Amoeba Music Hollywood Weekly Hip-Hop Top Five Chart: 04:09:10
1) Meth, Ghost, Rae Wu Massacre (Def Jam)
2) E40 Revenue Retrievin'- Night Shift (Heavy on the Grind Ent.)
3) Madlib Medicine Show 3-Beat Konducta in Africa (Stones Throw)
4) E40 Revenue Retrievin'- Day Shift (Heavy on the Grind Ent.)
5) Jedi Mind Tricks presents Army Of The Pharaohs: The Unholy Terror (DCide Records)
For those disappointed by the recent Return of the Wu album on Gold Dust Media that sounded, by its title, like it would have been an all new Wu-Tang Clan album but in actuality was really a collection of recycled (mostly previously available) Wu related material mixed by Mathematics, two recommended new releases on this week's Amoeba Music Hollywood Hip-Hop Top Five Chart should nicely ease that disappointment. While neither are officially Wu Tang Clan releases, one features three original members of the legendary Shaolin crew on an album that is like a throwback to their brilliant mid 90's sound, while the other new release is perhaps the closest thing to a current day collective carrying on the legacy of the great Wu-Tang that you will hear these days.
Method Man, Ghostface Killah and Raekwon (aka Meth, Ghost, Rae) have joined creative forces to unleash Wu Massacre which, with the album's many producers including the Wu's RZA and Mathematics plus cameos from such other Wu alums as Cappadona and Inspectah Deck, is essentially a new Wu-Tang album -- and a really good one too, serving up such bangers as "Pimpin' Chipp" and the soulful 70's infused single "Our Dreams" (below) which is the only RZA produced song on the twelve track album. Mathematics handles the majority of the album's production with further contributions from Scram Jones, Emile, BT, Ty Fyffe and Digem Tracks Productions. While there is certainly no filler on Wu Massacre, it is over too fast, with the total running time of a little under half an hour, which leaves you thirsting for more Wu or at least Wu styled music.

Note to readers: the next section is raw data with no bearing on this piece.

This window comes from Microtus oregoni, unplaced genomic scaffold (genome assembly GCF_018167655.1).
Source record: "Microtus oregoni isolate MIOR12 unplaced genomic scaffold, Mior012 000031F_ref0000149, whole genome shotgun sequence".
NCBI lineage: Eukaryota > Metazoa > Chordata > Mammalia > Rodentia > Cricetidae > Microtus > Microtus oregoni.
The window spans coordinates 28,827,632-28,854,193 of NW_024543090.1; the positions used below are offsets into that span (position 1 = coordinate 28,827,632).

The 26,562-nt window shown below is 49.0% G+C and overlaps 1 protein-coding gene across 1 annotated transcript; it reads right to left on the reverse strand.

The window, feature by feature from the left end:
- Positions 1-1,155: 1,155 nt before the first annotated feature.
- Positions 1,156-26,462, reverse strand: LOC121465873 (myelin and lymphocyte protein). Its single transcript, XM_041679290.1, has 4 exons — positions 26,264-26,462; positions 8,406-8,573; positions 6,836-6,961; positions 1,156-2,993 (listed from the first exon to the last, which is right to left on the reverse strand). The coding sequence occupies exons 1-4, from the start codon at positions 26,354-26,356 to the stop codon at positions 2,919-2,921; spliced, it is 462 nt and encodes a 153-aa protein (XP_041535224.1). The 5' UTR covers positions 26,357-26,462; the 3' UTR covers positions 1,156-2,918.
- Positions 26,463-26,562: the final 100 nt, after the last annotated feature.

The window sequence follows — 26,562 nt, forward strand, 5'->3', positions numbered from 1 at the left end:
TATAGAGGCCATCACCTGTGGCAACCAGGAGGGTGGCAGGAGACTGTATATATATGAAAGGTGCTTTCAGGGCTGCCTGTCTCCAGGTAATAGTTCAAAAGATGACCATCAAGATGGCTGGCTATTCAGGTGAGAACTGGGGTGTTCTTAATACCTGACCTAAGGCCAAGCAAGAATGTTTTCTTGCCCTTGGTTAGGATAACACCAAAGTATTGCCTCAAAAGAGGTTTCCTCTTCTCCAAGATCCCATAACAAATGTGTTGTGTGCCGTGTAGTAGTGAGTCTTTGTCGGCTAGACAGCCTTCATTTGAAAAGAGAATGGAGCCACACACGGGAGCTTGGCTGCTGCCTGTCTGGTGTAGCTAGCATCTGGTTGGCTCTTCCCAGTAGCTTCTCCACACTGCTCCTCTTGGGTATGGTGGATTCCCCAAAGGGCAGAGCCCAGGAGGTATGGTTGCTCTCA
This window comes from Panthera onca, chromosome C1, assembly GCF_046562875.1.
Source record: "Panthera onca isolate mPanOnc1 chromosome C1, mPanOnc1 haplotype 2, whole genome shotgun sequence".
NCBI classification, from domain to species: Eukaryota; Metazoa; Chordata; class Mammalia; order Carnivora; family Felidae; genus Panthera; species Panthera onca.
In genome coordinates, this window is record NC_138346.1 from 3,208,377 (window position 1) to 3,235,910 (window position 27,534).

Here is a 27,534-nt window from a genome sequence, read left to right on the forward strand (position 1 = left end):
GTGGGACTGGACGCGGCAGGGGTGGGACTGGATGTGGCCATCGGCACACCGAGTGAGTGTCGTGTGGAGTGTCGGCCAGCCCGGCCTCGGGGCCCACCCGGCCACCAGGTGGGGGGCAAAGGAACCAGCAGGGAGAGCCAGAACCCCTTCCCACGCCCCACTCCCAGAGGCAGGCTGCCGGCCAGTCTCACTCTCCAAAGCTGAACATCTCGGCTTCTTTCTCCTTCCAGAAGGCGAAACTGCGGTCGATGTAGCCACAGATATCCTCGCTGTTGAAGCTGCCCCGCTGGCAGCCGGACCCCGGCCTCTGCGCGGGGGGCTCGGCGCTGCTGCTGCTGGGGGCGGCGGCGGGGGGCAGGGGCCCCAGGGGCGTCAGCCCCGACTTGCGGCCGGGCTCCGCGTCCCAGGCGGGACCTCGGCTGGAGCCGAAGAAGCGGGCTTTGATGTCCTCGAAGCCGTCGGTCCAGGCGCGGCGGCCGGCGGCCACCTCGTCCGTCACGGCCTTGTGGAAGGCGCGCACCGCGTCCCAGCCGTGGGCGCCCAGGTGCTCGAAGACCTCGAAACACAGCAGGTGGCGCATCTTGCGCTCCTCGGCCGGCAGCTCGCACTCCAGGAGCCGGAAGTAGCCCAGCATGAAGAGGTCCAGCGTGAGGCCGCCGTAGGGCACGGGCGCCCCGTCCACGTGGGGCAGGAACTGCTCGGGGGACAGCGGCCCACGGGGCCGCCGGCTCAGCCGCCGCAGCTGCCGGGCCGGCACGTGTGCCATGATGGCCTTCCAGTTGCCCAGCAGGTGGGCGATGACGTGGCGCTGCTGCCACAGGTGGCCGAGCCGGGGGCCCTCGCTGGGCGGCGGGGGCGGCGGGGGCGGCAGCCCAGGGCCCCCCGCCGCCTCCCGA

Meth, Ghost, Rae "Our Dreams" (2010)
This gap is filled by respected indie East Coast hip-hop crew Jedi Mind Tricks' (JMT) presents The Army Of The Pharaohs crew which is really an extended Jedi family release -- a kind of a indie hip-hop supergroup with many emcee members including, of course, the collective's founder, JMT's own Vinnie Paz wrecking the mic alongside the likes of Outerspace, Apathy, Doap Nixon, King Syze, Des Devious, Reef The Lost Cauze, 7L & Esoteric, Celph Titled, Demoz, and some others. The sound here is hard and abrasive and aesthetically is probably most reminiscent of the Wu-Tang Clan, although, good as Army is, they individually lack the distinct personalities of the great Wu. But like much of the Wu, all of the songs here are posse tracks with typically three, four, or five MCs sharing verses, such as the hardcore "Drenched In Blood" on which Planetary, Demoz, Crypt The Warchild, King Syze, and Vinnie Paz all contribute.